My take is that is a failsafe, something to fall back on in case something traumatic happens. The cases that I have heard of have primarily been that. I don't think that "positive thinking" can induce lactation, if that were the case *I* wouldn't have had so many problems. I have heard of one very progressive guy who chose to bf, with his woman's support, because he wanted the experience. I think there was a journal or somesuch of his online somewhere.

Another thing to consider is the effect physiologically upon a man doing this. He drastically alters his hormonal makeup and stretches out the breast tissue. The man is basically left with a set of breasts afterwards and the personal/social ramifications thereof. Not something to be entered into lightly.

On the other hand, how many babies could be saved during natural disasters if men knew they could possibly feed them? I don't know any fathers that wouldn't choose to at least try if it was that or their babies just dying.
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#70 of 243 Old 12-14-2007, 06:06 PM
 
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Though we certainly have profound differences, we are far more alike than we are different. Many dislike to consider this fact, for whatever reason.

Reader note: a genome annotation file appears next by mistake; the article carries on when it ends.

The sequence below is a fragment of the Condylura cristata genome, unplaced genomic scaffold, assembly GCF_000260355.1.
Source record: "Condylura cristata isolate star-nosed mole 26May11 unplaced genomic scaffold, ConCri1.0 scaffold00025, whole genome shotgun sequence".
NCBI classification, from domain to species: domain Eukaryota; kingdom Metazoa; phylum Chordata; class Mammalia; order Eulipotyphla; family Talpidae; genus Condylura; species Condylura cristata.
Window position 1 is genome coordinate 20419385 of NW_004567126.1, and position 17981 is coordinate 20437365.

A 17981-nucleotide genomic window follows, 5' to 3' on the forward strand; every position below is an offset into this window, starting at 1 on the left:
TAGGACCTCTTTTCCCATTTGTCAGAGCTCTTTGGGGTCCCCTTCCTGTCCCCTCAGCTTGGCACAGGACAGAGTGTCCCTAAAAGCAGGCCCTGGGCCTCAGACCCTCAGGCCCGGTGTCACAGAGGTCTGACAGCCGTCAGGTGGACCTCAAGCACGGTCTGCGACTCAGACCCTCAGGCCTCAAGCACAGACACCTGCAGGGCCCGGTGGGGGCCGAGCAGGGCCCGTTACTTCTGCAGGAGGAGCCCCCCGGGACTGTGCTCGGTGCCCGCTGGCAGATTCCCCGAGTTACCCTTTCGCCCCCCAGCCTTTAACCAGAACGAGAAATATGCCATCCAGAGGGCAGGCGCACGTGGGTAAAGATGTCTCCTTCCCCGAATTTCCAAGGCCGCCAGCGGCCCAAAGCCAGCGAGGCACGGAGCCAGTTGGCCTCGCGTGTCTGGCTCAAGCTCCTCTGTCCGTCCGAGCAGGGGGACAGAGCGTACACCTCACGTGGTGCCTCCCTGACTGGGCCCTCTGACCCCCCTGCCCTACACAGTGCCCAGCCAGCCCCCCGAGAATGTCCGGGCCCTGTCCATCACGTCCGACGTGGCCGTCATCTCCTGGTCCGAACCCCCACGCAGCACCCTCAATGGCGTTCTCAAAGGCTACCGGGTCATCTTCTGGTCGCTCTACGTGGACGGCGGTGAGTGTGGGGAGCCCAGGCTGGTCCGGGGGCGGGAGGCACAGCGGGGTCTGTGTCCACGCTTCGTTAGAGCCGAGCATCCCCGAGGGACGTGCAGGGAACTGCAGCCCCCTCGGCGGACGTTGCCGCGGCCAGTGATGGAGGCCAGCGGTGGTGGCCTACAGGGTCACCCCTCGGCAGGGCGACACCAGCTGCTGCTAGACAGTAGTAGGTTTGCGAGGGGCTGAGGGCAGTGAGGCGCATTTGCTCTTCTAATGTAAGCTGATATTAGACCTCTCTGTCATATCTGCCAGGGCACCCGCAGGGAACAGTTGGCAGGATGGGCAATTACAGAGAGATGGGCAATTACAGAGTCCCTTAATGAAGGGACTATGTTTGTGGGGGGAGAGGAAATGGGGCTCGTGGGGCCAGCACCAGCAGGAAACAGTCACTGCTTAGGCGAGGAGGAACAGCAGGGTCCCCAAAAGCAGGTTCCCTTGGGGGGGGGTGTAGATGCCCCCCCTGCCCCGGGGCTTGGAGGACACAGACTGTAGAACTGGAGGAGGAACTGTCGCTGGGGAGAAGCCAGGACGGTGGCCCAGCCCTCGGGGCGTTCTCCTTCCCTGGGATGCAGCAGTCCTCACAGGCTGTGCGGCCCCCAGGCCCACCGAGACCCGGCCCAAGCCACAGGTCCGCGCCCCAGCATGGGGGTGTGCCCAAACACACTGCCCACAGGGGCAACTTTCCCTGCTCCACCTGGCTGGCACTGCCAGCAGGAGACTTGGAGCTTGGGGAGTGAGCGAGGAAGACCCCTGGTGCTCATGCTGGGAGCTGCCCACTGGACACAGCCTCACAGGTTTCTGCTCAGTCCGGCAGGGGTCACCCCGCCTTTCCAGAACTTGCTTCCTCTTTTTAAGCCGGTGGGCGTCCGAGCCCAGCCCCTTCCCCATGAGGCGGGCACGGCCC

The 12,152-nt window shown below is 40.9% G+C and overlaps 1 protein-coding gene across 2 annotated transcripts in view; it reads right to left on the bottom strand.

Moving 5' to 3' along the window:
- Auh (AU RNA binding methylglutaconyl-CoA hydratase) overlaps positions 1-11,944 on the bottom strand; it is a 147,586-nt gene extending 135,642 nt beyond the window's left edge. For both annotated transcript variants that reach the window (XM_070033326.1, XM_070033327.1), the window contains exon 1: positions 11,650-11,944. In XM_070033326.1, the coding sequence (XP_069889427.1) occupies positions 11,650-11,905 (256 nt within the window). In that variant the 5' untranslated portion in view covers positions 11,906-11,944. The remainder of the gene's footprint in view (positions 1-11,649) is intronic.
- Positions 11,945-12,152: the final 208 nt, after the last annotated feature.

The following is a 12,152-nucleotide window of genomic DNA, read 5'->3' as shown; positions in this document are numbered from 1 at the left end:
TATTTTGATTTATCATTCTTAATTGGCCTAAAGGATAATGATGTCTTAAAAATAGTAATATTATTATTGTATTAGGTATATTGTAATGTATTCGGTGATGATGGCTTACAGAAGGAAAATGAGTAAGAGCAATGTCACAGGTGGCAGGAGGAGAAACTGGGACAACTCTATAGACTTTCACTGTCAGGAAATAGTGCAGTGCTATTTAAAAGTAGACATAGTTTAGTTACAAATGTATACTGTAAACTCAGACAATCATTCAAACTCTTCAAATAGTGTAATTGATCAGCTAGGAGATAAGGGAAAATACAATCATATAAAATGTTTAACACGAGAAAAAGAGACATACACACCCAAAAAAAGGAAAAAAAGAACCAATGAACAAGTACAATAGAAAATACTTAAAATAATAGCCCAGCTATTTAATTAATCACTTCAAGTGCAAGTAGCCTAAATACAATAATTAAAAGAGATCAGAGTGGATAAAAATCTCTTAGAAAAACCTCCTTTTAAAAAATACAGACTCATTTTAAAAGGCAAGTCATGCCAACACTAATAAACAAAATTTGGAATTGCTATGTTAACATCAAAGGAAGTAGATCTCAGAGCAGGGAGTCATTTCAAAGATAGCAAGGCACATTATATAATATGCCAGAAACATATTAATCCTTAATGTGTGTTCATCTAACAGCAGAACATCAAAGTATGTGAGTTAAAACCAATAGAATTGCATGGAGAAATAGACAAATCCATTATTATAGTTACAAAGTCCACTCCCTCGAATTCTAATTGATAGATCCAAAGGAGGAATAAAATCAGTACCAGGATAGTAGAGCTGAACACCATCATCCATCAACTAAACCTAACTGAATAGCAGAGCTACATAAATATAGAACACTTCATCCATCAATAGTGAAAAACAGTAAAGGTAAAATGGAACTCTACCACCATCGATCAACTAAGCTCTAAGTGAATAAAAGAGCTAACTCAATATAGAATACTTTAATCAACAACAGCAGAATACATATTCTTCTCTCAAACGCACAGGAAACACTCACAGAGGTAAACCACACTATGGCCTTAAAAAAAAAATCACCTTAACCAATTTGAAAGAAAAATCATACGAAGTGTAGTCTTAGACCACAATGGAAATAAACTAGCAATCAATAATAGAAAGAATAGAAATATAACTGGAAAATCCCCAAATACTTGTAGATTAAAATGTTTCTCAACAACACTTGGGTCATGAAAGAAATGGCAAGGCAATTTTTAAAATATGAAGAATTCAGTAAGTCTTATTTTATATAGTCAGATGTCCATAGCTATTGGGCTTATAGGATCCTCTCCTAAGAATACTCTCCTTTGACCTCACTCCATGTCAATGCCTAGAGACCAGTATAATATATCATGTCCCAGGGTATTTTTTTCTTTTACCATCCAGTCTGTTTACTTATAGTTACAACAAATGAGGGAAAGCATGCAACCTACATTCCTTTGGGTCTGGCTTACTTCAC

Exactly. This is my central curiosity...there are several of us here asking this in different ways. It seems some folks think that some other people are trying to change their minds about male BFing, and I really don't think that's the point. I think we're just really curious how your minds work Honestly--I don't feel at all judgmental about this, I just wish I could understand!

I've never understood the way people who firmly see themselves as women (or men) and have clear understandings of that gender role and strong emotional reactions to things that violate that understanding think.** So, when a subject like this comes up where there are some clear differences in how people respond I just get so darn curious!

But, maybe my inability to understand how it feels to know yourself a woman and see yourself has having a unique place in the world as a woman feels corresponds to others' inability to understand my willingness to mix and match: if men can BF and want to--no problem with me. Perhaps that inability to even begin to understand each other's thinking is the problem? I mean, I hear a lot of people saying "why?" and a lot of people answering...but the answers really don't answer the question, maybe because we're just operating in such different mindsets? Am I making sense?

Ellen

**I see this conversation as primarily gender role, not biology. Biology impacts all discussion of gender role because our hormonal/physical differences impact emotions, strength, desires, etc. If women birth children, but men are physically able to BF them, then the conversation reacting to it is about gender role. Sure, there are some biological areas to consider: body changes, milk composition, realistic effort. But this conversation is not dominated by inquiry into these, it's dominated by emotional reaction. And, imnsho, that's our automatic gender roles coming to the fore. If it were really about biology this would be a very scientific and unemotional conversation.
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#71 of 243 Old 12-14-2007, 06:14 PM
 
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I'm a little puzzled. Question for the moms that are skeeved...